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Proposed Equal Pay Report Seeks Submission of W-2 Compensation
 

By Allen Smith  8/6/2014
 

An Office of Federal Contract Compliance Programs (OFCCP) proposed rule, issued Aug. 6, 2014, calls on federal contractors to report on employees’ compensation by the information in their W-2 forms, a proposal that Alissa Horvitz, an attorney at Littler in Washington, D.C., said “makes no sense.”

W-2 form compensation won’t provide an apples-to-apples comparison among employees, she explained. For example, it is unhelpful to compare pay for an employee who started on Oct. 1 to someone in the same position who worked all year, she said.

The proposed rule is in response to a presidential memorandum on April 8 that instructed the secretary of labor to propose a rule on collecting summary compensation data from federal contractors and subcontractors.

Under the proposal, covered federal contractors and subcontractors—ones with more than 100 employees—would have to submit electronically the total:

  • Number of workers within a specific EEO-1 job category by race, ethnicity and sex.
  • W-2 wages defined as the total individual W-2 wages for all workers in the job category by race, ethnicity and sex.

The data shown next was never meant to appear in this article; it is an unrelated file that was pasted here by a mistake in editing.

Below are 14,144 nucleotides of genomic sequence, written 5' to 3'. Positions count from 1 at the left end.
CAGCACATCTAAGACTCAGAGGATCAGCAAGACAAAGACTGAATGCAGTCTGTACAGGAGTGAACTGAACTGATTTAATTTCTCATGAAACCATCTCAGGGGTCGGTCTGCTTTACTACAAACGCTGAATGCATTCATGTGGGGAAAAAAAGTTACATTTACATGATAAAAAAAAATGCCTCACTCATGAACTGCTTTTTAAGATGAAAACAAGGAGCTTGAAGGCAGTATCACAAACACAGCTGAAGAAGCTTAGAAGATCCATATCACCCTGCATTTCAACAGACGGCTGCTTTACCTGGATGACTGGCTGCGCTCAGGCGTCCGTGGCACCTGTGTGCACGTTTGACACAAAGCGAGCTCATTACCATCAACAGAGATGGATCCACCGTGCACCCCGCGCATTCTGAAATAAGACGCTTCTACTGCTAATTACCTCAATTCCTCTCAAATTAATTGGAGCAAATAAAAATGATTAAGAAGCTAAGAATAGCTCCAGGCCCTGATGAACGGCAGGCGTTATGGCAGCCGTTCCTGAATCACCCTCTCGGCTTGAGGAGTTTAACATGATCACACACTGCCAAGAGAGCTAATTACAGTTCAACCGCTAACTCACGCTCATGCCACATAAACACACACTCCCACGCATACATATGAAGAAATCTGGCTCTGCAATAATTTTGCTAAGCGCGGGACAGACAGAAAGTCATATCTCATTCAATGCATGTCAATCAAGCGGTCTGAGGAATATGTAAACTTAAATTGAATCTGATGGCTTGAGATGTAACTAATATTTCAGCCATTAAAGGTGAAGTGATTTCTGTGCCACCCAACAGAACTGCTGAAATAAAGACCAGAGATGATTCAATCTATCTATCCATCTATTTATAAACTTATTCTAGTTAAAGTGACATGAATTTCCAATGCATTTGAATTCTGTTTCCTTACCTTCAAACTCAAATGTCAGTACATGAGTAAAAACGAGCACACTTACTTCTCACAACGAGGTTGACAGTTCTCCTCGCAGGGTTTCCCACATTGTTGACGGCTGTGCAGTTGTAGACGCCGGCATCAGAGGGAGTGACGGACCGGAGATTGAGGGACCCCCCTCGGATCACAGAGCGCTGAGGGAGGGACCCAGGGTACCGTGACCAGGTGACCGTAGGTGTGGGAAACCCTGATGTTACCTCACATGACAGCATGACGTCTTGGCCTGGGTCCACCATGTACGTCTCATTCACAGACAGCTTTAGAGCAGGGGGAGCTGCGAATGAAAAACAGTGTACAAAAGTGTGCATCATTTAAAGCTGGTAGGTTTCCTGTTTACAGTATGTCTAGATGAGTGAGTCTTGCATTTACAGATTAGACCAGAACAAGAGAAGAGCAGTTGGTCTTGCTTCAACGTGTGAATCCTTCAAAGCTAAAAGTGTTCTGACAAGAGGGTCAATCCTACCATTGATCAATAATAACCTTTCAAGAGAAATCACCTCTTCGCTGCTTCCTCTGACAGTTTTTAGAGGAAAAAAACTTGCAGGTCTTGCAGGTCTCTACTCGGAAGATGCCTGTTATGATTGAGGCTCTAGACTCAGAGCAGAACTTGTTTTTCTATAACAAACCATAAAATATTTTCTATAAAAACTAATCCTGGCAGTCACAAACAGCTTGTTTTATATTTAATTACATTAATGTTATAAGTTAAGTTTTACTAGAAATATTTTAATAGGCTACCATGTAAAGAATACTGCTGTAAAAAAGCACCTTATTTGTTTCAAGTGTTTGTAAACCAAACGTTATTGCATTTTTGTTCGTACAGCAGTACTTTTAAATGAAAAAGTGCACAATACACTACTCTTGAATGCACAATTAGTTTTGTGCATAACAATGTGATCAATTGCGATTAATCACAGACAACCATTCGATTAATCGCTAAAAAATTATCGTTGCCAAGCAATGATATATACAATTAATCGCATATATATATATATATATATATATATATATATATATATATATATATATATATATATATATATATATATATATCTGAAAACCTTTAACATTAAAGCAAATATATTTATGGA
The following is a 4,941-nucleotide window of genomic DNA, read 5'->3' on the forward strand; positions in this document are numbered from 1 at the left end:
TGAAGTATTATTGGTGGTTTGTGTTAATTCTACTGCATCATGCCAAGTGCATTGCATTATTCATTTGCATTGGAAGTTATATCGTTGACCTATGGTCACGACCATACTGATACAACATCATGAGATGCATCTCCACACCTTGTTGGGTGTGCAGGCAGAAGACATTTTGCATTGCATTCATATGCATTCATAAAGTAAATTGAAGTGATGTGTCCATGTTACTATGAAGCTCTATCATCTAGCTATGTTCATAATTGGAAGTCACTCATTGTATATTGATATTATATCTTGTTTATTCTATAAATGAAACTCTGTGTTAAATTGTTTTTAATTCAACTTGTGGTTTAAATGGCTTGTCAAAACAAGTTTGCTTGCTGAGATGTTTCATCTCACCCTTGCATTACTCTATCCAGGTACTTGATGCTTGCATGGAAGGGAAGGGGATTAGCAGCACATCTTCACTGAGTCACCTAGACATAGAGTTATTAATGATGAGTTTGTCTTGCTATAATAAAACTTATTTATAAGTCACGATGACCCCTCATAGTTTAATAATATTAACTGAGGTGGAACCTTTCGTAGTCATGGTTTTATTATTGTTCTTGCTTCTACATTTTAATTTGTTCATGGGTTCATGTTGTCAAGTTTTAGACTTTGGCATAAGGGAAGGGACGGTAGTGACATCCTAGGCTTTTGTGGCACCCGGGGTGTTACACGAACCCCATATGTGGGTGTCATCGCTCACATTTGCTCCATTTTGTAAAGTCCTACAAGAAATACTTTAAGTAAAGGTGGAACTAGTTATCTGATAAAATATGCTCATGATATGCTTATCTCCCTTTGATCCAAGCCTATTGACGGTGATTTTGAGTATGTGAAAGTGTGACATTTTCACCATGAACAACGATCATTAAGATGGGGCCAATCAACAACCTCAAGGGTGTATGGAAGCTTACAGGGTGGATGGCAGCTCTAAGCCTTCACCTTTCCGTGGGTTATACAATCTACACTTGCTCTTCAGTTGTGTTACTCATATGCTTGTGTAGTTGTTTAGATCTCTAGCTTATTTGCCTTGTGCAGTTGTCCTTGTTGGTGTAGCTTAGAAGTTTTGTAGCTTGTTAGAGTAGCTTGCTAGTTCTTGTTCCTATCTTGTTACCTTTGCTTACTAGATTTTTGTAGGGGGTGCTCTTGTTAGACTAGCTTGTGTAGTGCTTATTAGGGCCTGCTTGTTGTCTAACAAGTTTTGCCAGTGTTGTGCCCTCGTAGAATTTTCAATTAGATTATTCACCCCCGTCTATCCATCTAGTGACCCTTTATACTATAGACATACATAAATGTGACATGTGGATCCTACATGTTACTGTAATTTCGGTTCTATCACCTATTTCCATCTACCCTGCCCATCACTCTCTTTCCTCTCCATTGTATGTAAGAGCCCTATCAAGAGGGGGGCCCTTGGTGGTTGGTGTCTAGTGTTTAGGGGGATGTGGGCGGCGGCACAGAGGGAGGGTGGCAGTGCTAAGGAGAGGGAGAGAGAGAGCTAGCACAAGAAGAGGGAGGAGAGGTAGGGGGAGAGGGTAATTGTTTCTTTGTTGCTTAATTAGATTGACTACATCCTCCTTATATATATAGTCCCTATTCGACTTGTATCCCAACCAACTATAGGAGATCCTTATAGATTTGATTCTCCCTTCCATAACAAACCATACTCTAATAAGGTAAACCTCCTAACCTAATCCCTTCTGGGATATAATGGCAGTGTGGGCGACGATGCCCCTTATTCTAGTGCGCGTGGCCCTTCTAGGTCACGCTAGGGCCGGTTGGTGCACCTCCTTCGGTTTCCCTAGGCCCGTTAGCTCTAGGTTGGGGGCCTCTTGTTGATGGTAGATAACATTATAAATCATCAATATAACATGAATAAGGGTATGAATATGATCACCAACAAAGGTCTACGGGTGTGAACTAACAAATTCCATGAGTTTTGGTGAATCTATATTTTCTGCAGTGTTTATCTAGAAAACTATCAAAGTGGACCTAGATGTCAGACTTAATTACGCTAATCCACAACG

• Hours worked, defined as the number of hours worked by all employees in the job category by race, ethnicity and sex.

“It’s very important that employers comment on this” proposed regulation, Horvitz said. “The more they identify what they are doing proactively to examine pay, the more helpful” their comments will be. The OFCCP is approaching this issue as though employers are not doing anything, she said. But in her experience, her clients are looking at pay by race and gender critically, examining the reasons for pay disparities. 

To comment on the proposed rule, visit http://www.dol.gov/ofccp/EPR. Comments must be received by Nov. 6, 2014.

OFCCP Targets Pay Gaps

The data will help the OFCCP focus enforcement resources on contractors whose data suggest pay violations, and is part of a strategy to address pay gaps between minorities and white men.

“Although laws protecting workers from pay discrimination have been in effect for more than 50 years, pay discrimination still exists,” the OFCCP stated. “Pay discrimination is a real problem that continues to plague American working families. For example, looking at annual earnings reveals large gaps, where women working full-time earn approximately 77 cents on the dollar compared with men. According to the latest Bureau of Labor Statistics (BLS) data, the weekly median earnings of women are about 82 percent of that for men.”

Wage gaps persist among racial groups, the OFCCP added. “At the end of 2013, median weekly earnings for African-American men working at full-time jobs were $646 per week, only 72.1 percent of the median for white men ($896)."

For Hispanic men, the wage gap is “approximately 67 cents when compared to non-Hispanic white men.”